'Adventures of a Kid'
"...when imagination and reality were seamless."
On the outside, Freddie may look like “a dumpy little kid in a hoodie, shorts, and sneakers,” as her creator describes her. Inside, she teems with ideas and imagination: Observing the world around her—grownups fighting, schoolmates playing, city streets, museums—she blends it with fantastical animals and forms—mammoths, dinosaurs, manta rays, surrealistic creatures—into her own unique internal reality.
Hampshire College alum Melissa Mendes, who graduated May 20, brought Freddie to life in her Division III (senior project), a graphic novel titled Adventures of a Kid. Through the character Mendes explores her own ideas about childhood. Without ever uttering a word, Freddie gives the “reader” a child’s eye view of such overwhelming topics as divorce, isolation, and wonder.
Hancock, Massachusetts, native Mendes understands Freddie as her “embodied childhood, the kid inside of me who never grew up and is still exploring and living in a fantasy world. I keep in touch with that child by drawing.” But Freddie is also every child: “She’s me, in a way, but she’s also anyone else who’s ever been a kid,” said Mendes.
Education and linguistics were Mendes’s areas of concentration in Division II. After spending a semester of field study last year at Massachusetts
College of Art and interning last summer at the Center for Cartoon Studies in White River Junction, Vermont, she chose to use the Division III to create a narrative in pictures presented in book form. She also wanted the opportunity to explore her own creative process while working on a long-term independent project.
Freddie first emerged in drawings and collages Mendes created for courses she was taking in Figuring Abstraction and in Dada and Surrealist Visions. The character then drove the narrative.
Among influences Mendes cites are children’s book author Maurice Sendak, illustrators Rockwell Kent and Edward Gorey, comics from Peanuts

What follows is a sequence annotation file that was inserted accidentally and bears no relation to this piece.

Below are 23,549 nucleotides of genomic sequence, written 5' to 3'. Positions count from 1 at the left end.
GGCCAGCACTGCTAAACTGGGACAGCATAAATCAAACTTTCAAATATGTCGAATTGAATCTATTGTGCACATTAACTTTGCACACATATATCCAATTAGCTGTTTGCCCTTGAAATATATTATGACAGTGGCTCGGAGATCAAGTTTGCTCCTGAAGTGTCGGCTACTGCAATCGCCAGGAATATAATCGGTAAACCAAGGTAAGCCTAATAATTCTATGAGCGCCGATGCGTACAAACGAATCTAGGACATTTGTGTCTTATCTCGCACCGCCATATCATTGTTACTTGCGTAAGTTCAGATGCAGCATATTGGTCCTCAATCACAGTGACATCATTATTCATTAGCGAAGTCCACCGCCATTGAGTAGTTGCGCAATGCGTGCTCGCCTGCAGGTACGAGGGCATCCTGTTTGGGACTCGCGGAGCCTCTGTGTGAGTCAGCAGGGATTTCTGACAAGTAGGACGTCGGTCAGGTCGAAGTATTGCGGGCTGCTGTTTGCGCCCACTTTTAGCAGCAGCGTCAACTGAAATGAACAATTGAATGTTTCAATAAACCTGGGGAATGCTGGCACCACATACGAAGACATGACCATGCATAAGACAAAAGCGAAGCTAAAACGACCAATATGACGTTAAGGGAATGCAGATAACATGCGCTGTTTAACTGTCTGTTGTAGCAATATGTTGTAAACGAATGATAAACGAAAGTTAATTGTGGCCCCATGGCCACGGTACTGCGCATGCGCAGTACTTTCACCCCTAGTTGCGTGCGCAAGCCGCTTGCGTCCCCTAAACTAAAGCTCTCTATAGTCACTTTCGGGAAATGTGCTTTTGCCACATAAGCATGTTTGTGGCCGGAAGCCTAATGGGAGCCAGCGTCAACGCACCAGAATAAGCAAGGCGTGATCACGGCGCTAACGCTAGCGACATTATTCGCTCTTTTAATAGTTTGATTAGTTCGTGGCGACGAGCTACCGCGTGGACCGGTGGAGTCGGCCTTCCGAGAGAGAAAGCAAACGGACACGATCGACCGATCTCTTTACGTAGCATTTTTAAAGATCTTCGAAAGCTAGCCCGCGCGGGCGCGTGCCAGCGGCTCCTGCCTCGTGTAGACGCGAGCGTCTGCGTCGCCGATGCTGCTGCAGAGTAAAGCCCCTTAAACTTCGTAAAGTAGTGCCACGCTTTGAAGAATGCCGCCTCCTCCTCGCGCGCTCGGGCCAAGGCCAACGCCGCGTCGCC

to Love & Rockets,
and etchings by artists such as Albrecht Durer.
Bill Brayton, dean of the School of Interdisciplinary Arts at Hampshire College, said that Mendes’s rigorous studio practice, powerful imagery, and creation of the student-run Hampshire Comics Collective effectively reshaped how comic book art is perceived at Hampshire. “She fused the intertwined histories and creative opportunities of drawing and comic book art into a visually rich personal landscape of characters and environments,” Brayton explained. “Her wordless stories disarm the viewer with ideas and emotions and take us all back to a time when imagination and reality were seamless.”
Art professors Brayton and Thom Haxo (chair) served as Mendes’s faculty committee for the Division III. During her four years at Hampshire, she also took courses at all the other Five College schools (Amherst, Smith, Mount Holyoke and the University of Massachusetts).
For her Division III art show in the college gallery in late April, Mendes created a series of larger wall pieces from the smaller pen-and-ink drawings in The Adventures of a Kid,
and wrote a retrospective analysis of her creative process and growth during the project.
“In the end, constantly drawing and creating was more important to me than having the final product of a distributable book,” she wrote. She plans an Adventures of a Kid
series. “Through the Div III process I grew more confident in my abilities as an artist, and in my commitment to the comic art world. I’ve come to look at my Div III as less of a culmination of my studies at Hampshire and more as a starting point for the rest of my life.”
Mendes will work this summer in nearby Northampton at Mirage Studios, creators of the Teenage Mutant Ninja Turtles franchise, and is applying for a grant to make and distribute copies of Adventures of a Kid.